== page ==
We were, surprisingly, wrong. While the train showed up the first time, the process of letting everyone off, and backing down the hill, meant that the location where the photo line was organized was completely shaded in.
Being there by chance as we were, however, we were able to get a shot that the organized tour itself couldn’t on the way back to the car. The photo below was taken on the train’s last approach to the photo line, but further around the curve than any of the paying photographers had gone.
As usual, an ex-Conrail GP30 was bringing up the rear of the train, lending some added brawn toward getting the whole thing up the hill. One interesting thing to note about this is that it’s one of the few rare instances of rear end helpers still being used on a passenger train. I’m guessing this practice will end when they get their 2-6-6-2 rebuilt and in service.
Since it was soon going to be dark, we headed back to downtown Cumberland for food and to get ready for some night shots.
Our first stop was the Texas Grillhouse in Lavalle, where we had some decent BBQ, and I got to witness the passing of the seasons: the transition from Sam Adams Summer to Oktoberfest.
It was then time to head off to the Cumberland engine terminal to see what we could get. There’s a road that parallels the shops, which seems like a public road (there’s no signs indicating otherwise). Parking along this road allowed us to capture the scene.
A friendly CSX employee who was heading out informed us that the road itself wasn’t actually public (so I don’t recommend anyone else go there), so we had to head out.
That lead us to another location , where everything was backlit, but was worth stopping for a quick photo.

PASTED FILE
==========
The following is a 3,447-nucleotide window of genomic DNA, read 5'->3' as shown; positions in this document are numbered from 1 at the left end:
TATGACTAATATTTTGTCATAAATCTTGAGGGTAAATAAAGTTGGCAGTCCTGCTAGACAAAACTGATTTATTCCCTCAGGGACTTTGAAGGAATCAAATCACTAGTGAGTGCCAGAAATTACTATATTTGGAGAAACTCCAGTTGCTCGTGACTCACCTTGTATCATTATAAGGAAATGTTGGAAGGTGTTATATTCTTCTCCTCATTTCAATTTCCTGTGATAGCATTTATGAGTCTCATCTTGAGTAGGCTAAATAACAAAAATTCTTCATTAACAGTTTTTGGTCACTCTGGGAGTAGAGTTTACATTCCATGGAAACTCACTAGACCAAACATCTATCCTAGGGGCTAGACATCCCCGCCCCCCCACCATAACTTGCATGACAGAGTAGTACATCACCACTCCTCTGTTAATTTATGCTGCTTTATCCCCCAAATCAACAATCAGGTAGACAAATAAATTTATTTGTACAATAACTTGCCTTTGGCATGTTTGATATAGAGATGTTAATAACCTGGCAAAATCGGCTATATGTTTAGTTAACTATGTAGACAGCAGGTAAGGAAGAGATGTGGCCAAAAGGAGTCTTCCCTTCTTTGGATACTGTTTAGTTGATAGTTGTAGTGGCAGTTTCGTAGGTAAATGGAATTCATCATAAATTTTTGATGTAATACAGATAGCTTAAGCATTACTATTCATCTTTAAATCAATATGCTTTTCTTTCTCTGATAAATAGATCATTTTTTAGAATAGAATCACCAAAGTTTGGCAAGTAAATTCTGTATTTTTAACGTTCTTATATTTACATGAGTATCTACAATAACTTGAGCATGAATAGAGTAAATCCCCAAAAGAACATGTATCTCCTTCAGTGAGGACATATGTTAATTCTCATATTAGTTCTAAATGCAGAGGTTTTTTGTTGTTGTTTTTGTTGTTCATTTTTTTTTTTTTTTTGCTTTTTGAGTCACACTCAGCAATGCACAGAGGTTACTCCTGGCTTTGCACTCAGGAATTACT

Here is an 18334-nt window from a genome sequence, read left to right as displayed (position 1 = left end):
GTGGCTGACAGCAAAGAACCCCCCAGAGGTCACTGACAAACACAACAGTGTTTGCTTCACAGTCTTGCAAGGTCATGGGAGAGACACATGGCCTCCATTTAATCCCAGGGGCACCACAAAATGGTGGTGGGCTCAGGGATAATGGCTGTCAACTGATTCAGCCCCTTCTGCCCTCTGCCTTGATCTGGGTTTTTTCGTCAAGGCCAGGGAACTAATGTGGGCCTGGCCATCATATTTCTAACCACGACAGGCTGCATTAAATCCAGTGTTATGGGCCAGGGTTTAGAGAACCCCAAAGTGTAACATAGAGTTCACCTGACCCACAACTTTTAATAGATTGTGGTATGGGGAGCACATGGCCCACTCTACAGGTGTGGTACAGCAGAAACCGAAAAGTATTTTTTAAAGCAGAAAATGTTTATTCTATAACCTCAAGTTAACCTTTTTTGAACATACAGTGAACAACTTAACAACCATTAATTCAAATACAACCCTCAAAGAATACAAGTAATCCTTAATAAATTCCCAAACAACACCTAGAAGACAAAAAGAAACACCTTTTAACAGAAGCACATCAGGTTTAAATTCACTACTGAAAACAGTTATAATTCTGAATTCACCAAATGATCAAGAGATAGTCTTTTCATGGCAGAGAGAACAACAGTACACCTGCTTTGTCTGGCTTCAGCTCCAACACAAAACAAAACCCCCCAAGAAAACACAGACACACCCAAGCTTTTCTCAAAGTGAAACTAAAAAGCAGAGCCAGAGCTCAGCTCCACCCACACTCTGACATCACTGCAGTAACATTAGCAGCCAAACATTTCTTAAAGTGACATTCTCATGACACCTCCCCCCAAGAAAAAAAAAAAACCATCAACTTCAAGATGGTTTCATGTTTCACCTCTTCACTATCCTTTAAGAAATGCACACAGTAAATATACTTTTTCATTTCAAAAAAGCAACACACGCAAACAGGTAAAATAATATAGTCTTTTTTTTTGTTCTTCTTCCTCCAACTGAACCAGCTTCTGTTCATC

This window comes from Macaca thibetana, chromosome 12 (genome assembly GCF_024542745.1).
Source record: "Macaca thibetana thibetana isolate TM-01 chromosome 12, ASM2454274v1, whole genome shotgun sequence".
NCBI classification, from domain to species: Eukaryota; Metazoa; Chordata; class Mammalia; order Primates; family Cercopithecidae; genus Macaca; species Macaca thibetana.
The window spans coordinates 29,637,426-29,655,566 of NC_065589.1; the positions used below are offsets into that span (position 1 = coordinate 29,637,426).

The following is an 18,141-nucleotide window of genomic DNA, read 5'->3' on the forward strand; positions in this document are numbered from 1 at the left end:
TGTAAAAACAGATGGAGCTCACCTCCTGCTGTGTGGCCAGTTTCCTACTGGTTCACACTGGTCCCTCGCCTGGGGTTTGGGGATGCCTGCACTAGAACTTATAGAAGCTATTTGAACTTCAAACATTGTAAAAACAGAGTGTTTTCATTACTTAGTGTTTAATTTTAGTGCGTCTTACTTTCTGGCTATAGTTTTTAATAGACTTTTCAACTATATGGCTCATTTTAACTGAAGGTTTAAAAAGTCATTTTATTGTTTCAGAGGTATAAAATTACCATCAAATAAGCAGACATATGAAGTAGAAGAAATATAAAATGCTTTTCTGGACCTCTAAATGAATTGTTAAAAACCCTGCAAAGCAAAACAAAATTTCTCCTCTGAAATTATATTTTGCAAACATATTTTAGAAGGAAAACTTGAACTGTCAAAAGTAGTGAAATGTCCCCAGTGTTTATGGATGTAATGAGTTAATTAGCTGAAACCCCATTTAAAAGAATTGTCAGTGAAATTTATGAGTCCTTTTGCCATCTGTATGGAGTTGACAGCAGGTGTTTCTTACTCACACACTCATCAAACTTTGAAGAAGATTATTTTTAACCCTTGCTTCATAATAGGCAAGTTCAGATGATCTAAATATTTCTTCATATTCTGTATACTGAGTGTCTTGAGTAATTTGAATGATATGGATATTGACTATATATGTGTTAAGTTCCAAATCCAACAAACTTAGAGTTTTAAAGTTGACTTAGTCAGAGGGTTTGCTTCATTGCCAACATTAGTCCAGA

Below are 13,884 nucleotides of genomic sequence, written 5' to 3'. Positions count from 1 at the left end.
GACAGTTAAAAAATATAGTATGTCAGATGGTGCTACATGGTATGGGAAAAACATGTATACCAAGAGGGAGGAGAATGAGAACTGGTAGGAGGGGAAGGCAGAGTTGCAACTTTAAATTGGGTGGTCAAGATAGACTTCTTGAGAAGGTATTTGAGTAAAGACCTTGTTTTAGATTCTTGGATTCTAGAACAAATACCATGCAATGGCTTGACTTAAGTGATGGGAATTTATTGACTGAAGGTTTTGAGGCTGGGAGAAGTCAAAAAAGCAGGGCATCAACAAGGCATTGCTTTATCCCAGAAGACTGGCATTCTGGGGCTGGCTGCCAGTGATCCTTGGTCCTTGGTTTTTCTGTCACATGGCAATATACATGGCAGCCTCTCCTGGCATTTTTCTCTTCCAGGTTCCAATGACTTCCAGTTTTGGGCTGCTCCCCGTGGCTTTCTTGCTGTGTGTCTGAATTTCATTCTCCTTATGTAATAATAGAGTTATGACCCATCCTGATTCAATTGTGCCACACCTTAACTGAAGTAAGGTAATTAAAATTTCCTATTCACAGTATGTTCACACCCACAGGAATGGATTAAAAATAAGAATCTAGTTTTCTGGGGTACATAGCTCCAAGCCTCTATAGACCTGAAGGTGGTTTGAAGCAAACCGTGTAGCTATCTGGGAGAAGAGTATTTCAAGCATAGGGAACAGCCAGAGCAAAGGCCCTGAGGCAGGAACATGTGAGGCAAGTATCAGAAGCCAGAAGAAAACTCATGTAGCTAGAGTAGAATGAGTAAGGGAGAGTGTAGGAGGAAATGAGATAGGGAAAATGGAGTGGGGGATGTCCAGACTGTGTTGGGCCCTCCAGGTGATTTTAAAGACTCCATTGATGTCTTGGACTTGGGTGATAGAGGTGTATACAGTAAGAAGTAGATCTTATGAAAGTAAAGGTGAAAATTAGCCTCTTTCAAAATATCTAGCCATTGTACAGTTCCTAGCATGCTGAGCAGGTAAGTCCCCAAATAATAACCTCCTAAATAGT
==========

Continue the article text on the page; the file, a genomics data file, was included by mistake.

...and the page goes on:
We finally made it out to Mexico though, and while the signals themselves weren’t brightly lit, there’s no mistaking that they’re CPLs.
It was then time for the drive back to the cabin and bed.
We had no real plan for Sunday, so we had another delicious home cooked breakfast (thanks again Chef Lee!), cleaned up and headed east.
I had been wanting Dairy Queen since we first passed one on Friday night so Ben and I pulled into the drive in as we passed through the one east of Huntingdon for a brunch Blizzard. Why does this matter? Because the time we spent there set us up to perfectly be driving along as this came alongside us.
We paced that train for a bit, and then put the hammer down to beat him to Mount Union.
Since we were in Mount Union, we decided to take a small tour of the remains of the EBT, where I got to see the line south of Rockhill Furnace, which I hadn’t seen before.
We decided it was time to start heading toward home. However, because we were tired of highways, we took US 30 east instead of the PA turnpike. This was going to bring us through Chambersburg, and we decided it was also worth a pass through Blue Ridge Summit, since we’d be able to get there before Mainline Hobby closed.
As we were driving down US 11 we were commenting about how it’d be a great place to pace a northbound train. Not 2 minutes later, we spotted an NS manifest coming at us. A quick u-turn later, and I was able to do exactly what we were talking about.
After we lost him in town, we resumed course toward Blue Ridge Summit. After our shopping was completed, we starting heading for home, figuring CSX wouldn’t be running anything at 4:30 on a Sunday. A horn informed us we were wrong!
CSX, apparently, had dispatched 4 units to do some late-weekend interchange with the Maryland Midland, and we got to watch them going about their business.
That was our last stop of the weekend, and what a weekend it was. In retrospect, we can’t believe how much luck we had stumbling on trains at the perfect times.